Nope. Not a single mention of an egg in the whole poem. I mean, egg or no egg, it's weird that the king's horses would even be involved in this kind of restoration project, but even that's not as strange to me as the fact that I have never once questioned Humpty Dumpty's egg status, even though it's never explicitly brought up. Going just by that poem, there's no reason to assume he's an egg; he could just be a guy who fell and cracked his skull open, which makes the king's desperate and futile attempt to "put him back together" much more tragic (and the involvement of the horses even more suspect).
"Look, Mr .... 'The King,' is it? Mr. The King, I'm admittedly out of my element here, but I'm almost certain this guy is extremely dead. Can I have some oats, please?"
Doing the least amount of research expected of me, I clicked around Wikipedia for a while to dig into old nursery rhymes and learned that the story of Humpty Dumpty actually used to be a riddle, the answer of which was "egg." When the answer to the riddle became too well-known, everyone stopped calling it a riddle and started calling it a nursery rhyme. This is an unsatisfactory answer to me for a number of reasons. For starters, that sounds like a really shitty riddle. "A thing fell off of a wall and broke -- can you guess what it was?" How is "egg" a better answer than "glass bowl named Humpty" or "a dude"?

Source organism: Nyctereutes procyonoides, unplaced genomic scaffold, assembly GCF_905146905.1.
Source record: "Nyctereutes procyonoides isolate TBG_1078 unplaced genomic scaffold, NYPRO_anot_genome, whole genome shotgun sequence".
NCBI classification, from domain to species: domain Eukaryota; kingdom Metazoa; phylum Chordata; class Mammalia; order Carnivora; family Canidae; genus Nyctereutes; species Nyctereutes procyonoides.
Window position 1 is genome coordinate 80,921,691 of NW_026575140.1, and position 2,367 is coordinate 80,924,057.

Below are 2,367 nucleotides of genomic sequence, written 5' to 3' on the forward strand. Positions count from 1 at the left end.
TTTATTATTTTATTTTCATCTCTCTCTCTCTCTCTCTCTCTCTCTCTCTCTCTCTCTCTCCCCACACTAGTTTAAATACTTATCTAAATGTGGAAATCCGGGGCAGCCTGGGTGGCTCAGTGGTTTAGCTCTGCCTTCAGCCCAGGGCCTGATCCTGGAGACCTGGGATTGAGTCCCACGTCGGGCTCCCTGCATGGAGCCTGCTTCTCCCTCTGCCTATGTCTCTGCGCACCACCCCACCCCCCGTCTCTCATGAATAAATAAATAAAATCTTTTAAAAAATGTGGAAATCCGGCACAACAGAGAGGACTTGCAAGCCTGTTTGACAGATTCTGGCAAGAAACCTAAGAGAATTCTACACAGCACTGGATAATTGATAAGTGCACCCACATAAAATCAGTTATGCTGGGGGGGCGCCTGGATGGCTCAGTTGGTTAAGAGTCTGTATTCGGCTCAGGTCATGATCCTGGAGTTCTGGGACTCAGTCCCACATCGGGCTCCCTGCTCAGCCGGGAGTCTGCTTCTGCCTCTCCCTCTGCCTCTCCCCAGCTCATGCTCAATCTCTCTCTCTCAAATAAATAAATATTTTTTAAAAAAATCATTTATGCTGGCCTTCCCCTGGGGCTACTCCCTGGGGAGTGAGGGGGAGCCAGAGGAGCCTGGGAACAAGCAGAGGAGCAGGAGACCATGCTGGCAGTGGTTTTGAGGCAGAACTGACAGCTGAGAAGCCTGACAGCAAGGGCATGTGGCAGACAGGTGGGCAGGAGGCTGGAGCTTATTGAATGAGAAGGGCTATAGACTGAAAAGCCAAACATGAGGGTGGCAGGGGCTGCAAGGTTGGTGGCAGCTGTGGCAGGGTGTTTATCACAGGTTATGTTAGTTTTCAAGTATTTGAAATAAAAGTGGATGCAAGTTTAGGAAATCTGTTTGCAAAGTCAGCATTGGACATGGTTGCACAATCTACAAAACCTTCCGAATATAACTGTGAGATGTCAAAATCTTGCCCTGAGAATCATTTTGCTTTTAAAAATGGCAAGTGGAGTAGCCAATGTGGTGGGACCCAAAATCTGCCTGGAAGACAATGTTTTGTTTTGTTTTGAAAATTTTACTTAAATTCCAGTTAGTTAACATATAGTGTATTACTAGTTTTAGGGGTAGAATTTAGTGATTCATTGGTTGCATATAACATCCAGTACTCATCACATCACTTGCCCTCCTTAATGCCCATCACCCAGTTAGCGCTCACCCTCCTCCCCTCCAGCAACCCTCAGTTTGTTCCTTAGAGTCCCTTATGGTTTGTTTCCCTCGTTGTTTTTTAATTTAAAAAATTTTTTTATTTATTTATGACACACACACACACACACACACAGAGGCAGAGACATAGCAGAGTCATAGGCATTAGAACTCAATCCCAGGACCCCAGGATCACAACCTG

Additionally, the whole riddle thing is just one possible theory. No one seems to know where this original riddle version of Humpty Dumpty is or where it came from, and there are competing theories that suggest that Humpty Dumpty was either a tortoise, a cannon or a stand-in for King Richard III of England, designed to make some kind of satirical observation about the king. That he was bad at sitting on walls? Wait, if Humpty Dumpty is supposed to be King Richard, who the hell is "the king" supposed to represent in this satire? This is so dumb.